14

I’m having troubles with rotation. What I want to do is this:

  • Rotate an image
  • Detect features on the rotated image (points)
  • Rotate back the points so I can have the points coordinates corresponding to the initial image

I’m a bit stuck on the third step.

I manage to rotated the image with the following code:

cv::Mat M(2, 3, CV_32FC1);
cv::Point2f center((float)dst_img.rows / 2.0f, (float)dst_img.cols / 2.0f);
M = cv::getRotationMatrix2D(center, rotateAngle, 1.0);
cv::warpAffine(dst_img, rotated, M, cv::Size(rotated.cols, rotated.rows));

I try to rotate back the points with this code:

float xp = r.x * std::cos( PI * (-rotateAngle) / 180 ) - r.y * sin(PI * (rotateAngle) / 180);
float yp = r.x * sin(PI * (-rotateAngle) / 180) + r.y * cos(PI * (rotateAngle) / 180);

It is not to fare to be working but the points don’t go back well on the image. There is an offset.

Thank you for your help

4
  • why don't you try to rotate back your matrix with -rotate angle, getRotationMatrix(), and warp affine...
    – jmartel
    Jul 28, 2011 at 20:38
  • 1
    Why not just use an inverse matrix to the rotation matrix? Trigonometry sounds fragile to me. Jul 28, 2011 at 20:38
  • Yes but how do I find back the points in the rotated matrix?
    – david
    Jul 28, 2011 at 21:10
  • Possible duplicate of C++: Rotating a vector around a certain point
    – dasWesen
    Oct 19, 2016 at 18:31

4 Answers 4

8

If M is the rotation matrix you get from cv::getRotationMatrix2D, to rotate a cv::Point p with this matrix you can do this:

cv::Point result;
result.x = M.at<double>(0,0)*p.x + M.at<double>(0,1)*p.y + M.at<double>(0,2);
result.y = M.at<double>(1,0)*p.x + M.at<double>(1,1)*p.y + M.at<double>(1,2);

If you want to rotate a point back, generate the inverse matrix of M or use cv::getRotationMatrix2D(center, -rotateAngle, scale) to generate a matrix for reverse rotation.

3

For a rotation matrix, its transpose is its inverse. So you can just do M.t() * r to move it back to your original frame, where r is a cv::Mat (you might have to convert it to a cv::Mat from a cv::Point2f or whatever, or just write out the matrix multiplication explicitly).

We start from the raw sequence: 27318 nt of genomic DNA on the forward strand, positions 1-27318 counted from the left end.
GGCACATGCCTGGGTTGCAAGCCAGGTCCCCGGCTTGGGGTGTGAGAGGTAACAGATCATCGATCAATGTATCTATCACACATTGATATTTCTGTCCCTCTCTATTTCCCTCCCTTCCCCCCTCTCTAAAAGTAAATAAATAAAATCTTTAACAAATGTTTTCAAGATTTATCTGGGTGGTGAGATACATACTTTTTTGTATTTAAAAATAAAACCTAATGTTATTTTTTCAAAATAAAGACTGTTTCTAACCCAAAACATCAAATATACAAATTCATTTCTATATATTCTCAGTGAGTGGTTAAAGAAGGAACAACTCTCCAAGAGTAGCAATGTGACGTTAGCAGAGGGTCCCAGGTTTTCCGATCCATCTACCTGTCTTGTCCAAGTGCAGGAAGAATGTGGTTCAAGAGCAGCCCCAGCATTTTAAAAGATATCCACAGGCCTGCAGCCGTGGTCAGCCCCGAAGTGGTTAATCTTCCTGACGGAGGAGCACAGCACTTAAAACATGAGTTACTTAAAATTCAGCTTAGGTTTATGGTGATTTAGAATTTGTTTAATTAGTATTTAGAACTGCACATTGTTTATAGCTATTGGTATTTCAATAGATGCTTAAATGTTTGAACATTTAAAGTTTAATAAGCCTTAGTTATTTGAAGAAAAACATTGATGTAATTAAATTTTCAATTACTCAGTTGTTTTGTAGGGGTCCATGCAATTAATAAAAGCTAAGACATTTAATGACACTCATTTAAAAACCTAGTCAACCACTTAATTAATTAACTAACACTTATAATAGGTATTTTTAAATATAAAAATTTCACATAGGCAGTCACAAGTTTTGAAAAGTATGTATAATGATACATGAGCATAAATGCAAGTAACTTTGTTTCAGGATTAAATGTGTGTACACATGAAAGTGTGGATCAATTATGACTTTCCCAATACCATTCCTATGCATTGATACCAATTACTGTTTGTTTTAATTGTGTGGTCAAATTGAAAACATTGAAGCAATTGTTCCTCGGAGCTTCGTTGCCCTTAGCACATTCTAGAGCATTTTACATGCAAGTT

Here's the code to do it explicitly (should be correct, but warning, it's entirely untested):

cv::Point2f p;
p.x = M.at<float>(0, 0) * r.x + M.at<float>(1, 0) * r.y;
p.y = M.at<float>(0, 1) * r.x + M.at<float>(1, 1) * r.y;
// p contains r rotated back to the original frame.
2
  • I would like to use your code to do the matrix multiplication explicitly but I'm having a assertion error with the element access. codeOpenCV Error: Assertion failed (dims <= 2 && data && (unsigned)i0 < (unsigned)size.p[0] && (unsigned)(i1*DataType<_Tp>::channels) < (unsigned)(size.p[1]*channels()) && ((((sizeof(size_t)<<28)|0x8442211) >> ((DataType<_Tp>::depth) & ((1 << 3) - 1))*4) & 15) == elemSize1()) in unknown function, file C:\OpenCV2.2\include\opencv2/core/mat.hpp, line 517code
    – david
    Jul 31, 2011 at 22:40
  • you formula misses translation from M Aug 17, 2018 at 12:57
2

I had the same problem.

For a transform M and point pp in the rotated image, we wish to find the point pp_org in the coordanates of the original image. Use the following lines:

cv::Mat_<double> iM;
cv::invertAffineTransform(M, iM);
cv::Point2f pp_org = iM*pp;

Where the operator * in the above line is defined as:

cv::Point2f operator*(cv::Mat_<double> M, const cv::Point2f& p)
{ 
    cv::Mat_<double> src(3/*rows*/,1 /* cols */); 

    src(0,0)=p.x; 
    src(1,0)=p.y; 
    src(2,0)=1.0; 

    cv::Mat_<double> dst = M*src; //USE MATRIX ALGEBRA 
    return cv::Point2f(dst(0,0),dst(1,0)); 
} 

Note: M is the rotation matrix you used to go from the original to the rotated image

0
0
  • You need to rotate your points accorning to center point of your image.
  • Here x and y are your points which you want to rotate, imageCenter_x aand _y is center point of your image.
  • Below is my code.

    angle = angle * (M_PI / 180);  
    float axis_x = x - imageCenter_x;  
    float axis_y = y - imageCenter_y;       
    
    x = axis_x * cos(angle) + axis_y * sin(angle);   
    y = (-axis_x) * sin(angle) + axis_y * cos(angle);
    
    x = x + imageCenter_x;  
    y = y + imageCenter_y;
    

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